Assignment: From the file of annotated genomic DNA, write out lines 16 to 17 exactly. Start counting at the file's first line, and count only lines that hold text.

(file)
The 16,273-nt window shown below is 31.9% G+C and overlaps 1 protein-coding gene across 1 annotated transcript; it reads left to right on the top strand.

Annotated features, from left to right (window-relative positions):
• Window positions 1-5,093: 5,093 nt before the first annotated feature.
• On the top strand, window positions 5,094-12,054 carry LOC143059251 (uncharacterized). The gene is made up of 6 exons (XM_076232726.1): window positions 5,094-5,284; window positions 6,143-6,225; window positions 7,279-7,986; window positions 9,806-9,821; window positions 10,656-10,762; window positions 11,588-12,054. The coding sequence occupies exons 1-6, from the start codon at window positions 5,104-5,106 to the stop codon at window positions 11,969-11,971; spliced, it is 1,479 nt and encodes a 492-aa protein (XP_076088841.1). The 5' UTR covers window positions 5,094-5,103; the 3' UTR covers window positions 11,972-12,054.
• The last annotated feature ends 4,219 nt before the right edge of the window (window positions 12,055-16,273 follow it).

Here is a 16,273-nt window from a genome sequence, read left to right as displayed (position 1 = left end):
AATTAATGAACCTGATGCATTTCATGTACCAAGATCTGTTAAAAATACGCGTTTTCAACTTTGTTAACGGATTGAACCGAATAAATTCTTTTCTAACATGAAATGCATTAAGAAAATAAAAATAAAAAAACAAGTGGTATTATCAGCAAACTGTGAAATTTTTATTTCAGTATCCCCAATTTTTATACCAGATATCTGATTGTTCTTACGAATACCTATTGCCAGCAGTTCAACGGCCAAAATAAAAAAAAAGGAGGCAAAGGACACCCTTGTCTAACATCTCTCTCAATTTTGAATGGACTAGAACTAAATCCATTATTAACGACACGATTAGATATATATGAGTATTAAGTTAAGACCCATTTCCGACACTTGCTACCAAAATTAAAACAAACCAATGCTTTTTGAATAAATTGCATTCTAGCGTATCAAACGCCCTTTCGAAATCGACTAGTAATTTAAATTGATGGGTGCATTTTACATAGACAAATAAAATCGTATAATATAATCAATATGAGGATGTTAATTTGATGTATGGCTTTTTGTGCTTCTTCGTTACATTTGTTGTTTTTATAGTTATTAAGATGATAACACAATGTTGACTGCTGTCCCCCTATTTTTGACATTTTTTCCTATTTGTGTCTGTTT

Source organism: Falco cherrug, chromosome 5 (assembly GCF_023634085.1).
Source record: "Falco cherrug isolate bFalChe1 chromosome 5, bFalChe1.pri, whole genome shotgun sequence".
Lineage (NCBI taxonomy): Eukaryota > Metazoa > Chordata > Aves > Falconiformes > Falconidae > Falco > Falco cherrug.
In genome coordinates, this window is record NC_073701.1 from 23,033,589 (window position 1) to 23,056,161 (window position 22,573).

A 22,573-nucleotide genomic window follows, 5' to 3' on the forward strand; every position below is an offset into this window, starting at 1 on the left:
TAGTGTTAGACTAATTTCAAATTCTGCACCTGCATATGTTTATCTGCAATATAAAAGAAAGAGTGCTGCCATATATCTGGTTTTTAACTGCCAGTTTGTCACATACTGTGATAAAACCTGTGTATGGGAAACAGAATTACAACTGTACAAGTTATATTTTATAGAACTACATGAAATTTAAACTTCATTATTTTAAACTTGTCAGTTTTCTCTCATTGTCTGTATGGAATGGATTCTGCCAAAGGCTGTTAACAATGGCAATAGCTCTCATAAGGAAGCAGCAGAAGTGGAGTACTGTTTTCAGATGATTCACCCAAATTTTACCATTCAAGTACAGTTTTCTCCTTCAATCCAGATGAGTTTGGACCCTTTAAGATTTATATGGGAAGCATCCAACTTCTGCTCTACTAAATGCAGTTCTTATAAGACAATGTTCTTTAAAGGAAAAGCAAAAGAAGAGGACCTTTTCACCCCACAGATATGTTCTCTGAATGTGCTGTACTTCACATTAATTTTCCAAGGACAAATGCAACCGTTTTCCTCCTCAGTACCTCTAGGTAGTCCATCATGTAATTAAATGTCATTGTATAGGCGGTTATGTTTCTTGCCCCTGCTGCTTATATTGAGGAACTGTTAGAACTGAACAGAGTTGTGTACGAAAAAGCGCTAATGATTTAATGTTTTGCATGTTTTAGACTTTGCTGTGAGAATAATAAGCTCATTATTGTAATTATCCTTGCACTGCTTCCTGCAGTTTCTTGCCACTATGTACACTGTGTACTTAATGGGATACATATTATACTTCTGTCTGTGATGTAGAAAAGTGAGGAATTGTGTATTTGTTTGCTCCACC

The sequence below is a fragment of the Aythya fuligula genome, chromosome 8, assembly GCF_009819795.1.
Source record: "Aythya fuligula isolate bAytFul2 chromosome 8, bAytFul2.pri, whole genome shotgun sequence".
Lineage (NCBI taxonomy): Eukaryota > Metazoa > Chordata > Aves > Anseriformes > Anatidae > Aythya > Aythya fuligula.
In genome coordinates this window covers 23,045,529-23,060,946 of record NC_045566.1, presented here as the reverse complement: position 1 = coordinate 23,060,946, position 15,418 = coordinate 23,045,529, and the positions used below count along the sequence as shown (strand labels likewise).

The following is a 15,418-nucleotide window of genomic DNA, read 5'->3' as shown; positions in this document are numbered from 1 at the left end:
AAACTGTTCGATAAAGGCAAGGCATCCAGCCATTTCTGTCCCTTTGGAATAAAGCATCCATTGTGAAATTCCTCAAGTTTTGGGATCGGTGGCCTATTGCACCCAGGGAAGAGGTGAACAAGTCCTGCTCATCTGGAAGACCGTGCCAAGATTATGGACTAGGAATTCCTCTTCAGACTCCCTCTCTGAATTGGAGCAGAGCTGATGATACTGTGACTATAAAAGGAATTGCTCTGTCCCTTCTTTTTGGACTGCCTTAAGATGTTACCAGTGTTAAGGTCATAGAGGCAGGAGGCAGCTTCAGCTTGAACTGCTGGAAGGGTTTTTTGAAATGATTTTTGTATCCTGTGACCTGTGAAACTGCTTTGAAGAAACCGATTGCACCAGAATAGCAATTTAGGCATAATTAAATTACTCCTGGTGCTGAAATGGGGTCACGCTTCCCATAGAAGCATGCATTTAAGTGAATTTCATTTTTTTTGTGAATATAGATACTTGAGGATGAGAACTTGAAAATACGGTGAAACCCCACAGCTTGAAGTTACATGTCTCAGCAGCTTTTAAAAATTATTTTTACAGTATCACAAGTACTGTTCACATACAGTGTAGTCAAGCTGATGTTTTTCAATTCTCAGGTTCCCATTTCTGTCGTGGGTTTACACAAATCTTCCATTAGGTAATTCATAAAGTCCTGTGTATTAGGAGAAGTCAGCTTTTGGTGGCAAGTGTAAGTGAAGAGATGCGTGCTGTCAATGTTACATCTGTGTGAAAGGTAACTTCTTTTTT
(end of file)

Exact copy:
Lineage (NCBI taxonomy): Eukaryota > Metazoa > Chordata > Aves > Anseriformes > Anatidae > Aythya > Aythya fuligula.
In genome coordinates this window covers 23,045,529-23,060,946 of record NC_045566.1, presented here as the reverse complement: position 1 = coordinate 23,060,946, position 15,418 = coordinate 23,045,529, and the positions used below count along the sequence as shown (strand labels likewise).